The self-employed laptop liberators make up another part of Starbucks revenue stream. These customers rely on the same consistent service that they have come to expect from their favorite neighborhood establishment. They plan meetings, draw in other customers for Starbucks, spending several hours within an establishment and making multiple purchases. These customers are burnt out by the end of their day and would likely not be part of the evening crowd that Starbucks hopes they will draw, but I won’t count them out.

Starbucks realizes much of their afternoon business from the teen crowd and select half day workers that need their second shot of inspiration. As for the “schools out crowd”, they come to Starbucks to meet friends after school, drink Frappuccinos and enjoy the same consistent pleasant atmosphere that we come to expect; safe, warm and inviting. The atmosphere will definitely change as a result of Starbucks offering beer and wine. Most parents will not want their kids hanging out in an establishment that serves beer and
wine. As a result, Starbucks will lose some of this consumer group as a result to their redesign. I also count these customers completely out of the statistics that would drive any evening business to Starbucks.

I believe Starbucks is introducing this redesign out of desperation. We see this time and time again, corporate greed. Executives are constantly driving initiatives that reduce resources, increase revenue and realize more profit for shareholder value. What executives NEVER factor into their initiatives is LOSS of customer service. The human element is detrimental to ANY business but requires the most attention.

When you direct your driving workforce to run lean, your workers have less time for customer interactions and mistakes are made. This is hardly the frontline worker’s fault, they are doing what they are told and must do so in order to stay employed. This scenario is likely the reason that sales at Starbucks establishments have dropped off in the morning.

Until this week, my wife stopped at Starbucks three to four times a week and has done so for a decade. In the last several months she has experienced a rapid decline in customer service at our neighborhood Starbucks. I’ve seen this myself, less workers performing more duties and working faster. This has resulted in her coffee being prepared incorrectly on multiple occasions, sometimes twice a week. My wife received a package from Amazon yesterday and informed me that she will now be making her morning coffee at home. Not just more often, but every morning. A bottle of Torani Pumpkin Spice now sits next to our beloved Saeco Espresso machine and will likely be ordered on a regular basis. I imagine that many of Starbucks morning customers that make up the majority of their business have the means to invest in their own espresso machine and some have already found or are looking for their favorite syrup.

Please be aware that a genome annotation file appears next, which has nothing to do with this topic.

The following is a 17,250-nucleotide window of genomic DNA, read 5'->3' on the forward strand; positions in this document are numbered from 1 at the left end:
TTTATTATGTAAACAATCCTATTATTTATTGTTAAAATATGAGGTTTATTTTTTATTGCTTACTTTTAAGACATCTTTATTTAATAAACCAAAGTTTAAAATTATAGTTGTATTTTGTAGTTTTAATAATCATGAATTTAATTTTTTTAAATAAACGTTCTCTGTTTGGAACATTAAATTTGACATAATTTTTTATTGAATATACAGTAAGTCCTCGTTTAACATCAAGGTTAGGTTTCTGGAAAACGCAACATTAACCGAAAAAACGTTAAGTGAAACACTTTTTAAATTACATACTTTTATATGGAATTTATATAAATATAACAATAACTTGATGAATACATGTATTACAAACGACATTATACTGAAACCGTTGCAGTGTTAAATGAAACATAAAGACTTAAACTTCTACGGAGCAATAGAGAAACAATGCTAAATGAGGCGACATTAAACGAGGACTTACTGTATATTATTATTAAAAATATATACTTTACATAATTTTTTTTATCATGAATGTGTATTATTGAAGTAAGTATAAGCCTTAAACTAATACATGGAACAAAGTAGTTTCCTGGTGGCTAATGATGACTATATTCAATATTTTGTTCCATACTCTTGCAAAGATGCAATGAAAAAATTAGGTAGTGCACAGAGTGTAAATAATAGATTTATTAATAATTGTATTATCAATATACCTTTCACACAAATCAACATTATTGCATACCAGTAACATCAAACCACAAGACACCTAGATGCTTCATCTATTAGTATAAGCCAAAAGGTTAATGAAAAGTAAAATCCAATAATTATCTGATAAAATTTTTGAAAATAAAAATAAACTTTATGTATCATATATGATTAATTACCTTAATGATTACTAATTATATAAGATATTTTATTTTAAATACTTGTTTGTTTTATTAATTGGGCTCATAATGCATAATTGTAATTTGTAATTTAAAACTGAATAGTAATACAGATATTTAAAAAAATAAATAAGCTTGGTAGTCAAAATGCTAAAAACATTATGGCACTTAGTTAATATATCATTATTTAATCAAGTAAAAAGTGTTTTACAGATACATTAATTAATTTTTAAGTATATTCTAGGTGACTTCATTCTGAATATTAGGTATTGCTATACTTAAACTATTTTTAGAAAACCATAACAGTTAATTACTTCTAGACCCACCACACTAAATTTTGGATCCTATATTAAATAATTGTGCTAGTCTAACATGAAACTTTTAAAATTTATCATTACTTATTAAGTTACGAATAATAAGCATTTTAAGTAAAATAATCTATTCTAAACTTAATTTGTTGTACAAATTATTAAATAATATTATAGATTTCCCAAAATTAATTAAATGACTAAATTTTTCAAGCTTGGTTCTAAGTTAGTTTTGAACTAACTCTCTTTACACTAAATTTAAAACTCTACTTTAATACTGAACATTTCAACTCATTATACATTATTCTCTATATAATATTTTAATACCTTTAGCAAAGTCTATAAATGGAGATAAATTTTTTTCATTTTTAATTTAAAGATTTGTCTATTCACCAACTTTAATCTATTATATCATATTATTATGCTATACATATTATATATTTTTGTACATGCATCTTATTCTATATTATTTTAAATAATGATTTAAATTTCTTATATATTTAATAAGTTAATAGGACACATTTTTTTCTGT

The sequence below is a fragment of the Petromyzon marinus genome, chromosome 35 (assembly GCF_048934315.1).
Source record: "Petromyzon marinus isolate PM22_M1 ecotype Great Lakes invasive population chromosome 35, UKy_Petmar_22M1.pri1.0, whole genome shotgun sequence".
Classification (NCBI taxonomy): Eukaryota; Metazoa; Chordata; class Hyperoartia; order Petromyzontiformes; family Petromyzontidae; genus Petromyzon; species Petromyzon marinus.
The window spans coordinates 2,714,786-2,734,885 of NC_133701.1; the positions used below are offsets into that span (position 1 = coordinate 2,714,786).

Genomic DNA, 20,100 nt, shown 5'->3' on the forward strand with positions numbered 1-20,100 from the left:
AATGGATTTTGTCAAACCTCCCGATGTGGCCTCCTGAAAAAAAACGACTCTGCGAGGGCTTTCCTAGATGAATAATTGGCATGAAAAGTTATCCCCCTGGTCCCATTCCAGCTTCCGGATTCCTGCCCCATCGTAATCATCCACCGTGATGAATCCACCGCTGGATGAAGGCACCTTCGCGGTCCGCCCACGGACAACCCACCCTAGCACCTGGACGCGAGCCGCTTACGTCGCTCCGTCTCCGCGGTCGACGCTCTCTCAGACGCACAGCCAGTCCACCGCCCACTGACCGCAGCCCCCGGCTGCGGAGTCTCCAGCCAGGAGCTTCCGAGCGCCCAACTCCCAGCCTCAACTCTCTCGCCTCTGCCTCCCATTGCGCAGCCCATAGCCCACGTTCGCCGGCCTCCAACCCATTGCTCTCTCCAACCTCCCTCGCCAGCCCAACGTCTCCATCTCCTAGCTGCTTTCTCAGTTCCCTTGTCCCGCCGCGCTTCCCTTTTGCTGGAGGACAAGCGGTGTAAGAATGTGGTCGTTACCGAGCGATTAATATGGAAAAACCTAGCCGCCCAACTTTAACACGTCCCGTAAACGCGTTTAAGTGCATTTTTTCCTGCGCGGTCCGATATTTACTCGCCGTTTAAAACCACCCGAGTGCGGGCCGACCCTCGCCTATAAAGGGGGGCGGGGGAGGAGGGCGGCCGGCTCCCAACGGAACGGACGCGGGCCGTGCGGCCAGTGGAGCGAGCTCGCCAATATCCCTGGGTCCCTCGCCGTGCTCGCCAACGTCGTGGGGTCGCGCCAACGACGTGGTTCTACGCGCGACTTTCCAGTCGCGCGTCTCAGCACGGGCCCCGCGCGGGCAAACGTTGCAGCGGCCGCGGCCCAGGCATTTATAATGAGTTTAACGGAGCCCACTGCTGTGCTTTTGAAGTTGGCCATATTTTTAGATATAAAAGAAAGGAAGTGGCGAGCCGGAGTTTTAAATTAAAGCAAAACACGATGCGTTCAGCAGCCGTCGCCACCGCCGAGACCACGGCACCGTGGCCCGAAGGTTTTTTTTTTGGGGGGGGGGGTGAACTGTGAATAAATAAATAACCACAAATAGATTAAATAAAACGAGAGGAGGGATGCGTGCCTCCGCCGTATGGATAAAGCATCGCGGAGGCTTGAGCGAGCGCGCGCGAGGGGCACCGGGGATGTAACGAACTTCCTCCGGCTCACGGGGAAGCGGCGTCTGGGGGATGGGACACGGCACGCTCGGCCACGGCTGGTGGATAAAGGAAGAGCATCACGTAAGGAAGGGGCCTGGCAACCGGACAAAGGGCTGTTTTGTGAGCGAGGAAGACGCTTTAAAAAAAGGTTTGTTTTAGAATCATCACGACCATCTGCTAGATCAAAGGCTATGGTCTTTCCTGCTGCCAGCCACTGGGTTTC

As for me; I’m searching out independent coffee shops in and around my neighborhood that offers a safe pleasant atmosphere, the aroma of freshly brewed coffee, hold the hops. If you reside on the Eastside, checkout the Issaquah Coffee Company! http://issaquahcoffee.com

So where are the beer and wine swilling customers going to come from? That’s anyone’s guess. I’m sure the executives at Starbucks have this one figured out; otherwise they wouldn’t be spending millions on redesigns…unless they succumb to the Netflix trap.

Happy Sipping!

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One Response to Screenwriting and Starbucks

  1. Taylor says:

    I was actually quite happy to see Starbucks pick up on this concept that has been huge in Portland for some time. I love the idea of rare, craft/gourmet coffee, just as much as I love a good pour of a rare or premium beer. The enthusiast will delight in this adoption. I see it as a win-win, much like McDonalds realizing their customers might enjoy getting a nicer coffee with their breakfast. Marketing ploy, perhaps, catering better to their customers, absolutely. Best coffee in the world, absolutely not. Starbucks sees the change coming to the concept of coffee shops as a gourmet experience, offering a limited number of taps of gourmet brews. If there was a Starbucks in my area within walking distance serving craft beers, I would absolutely patronize that.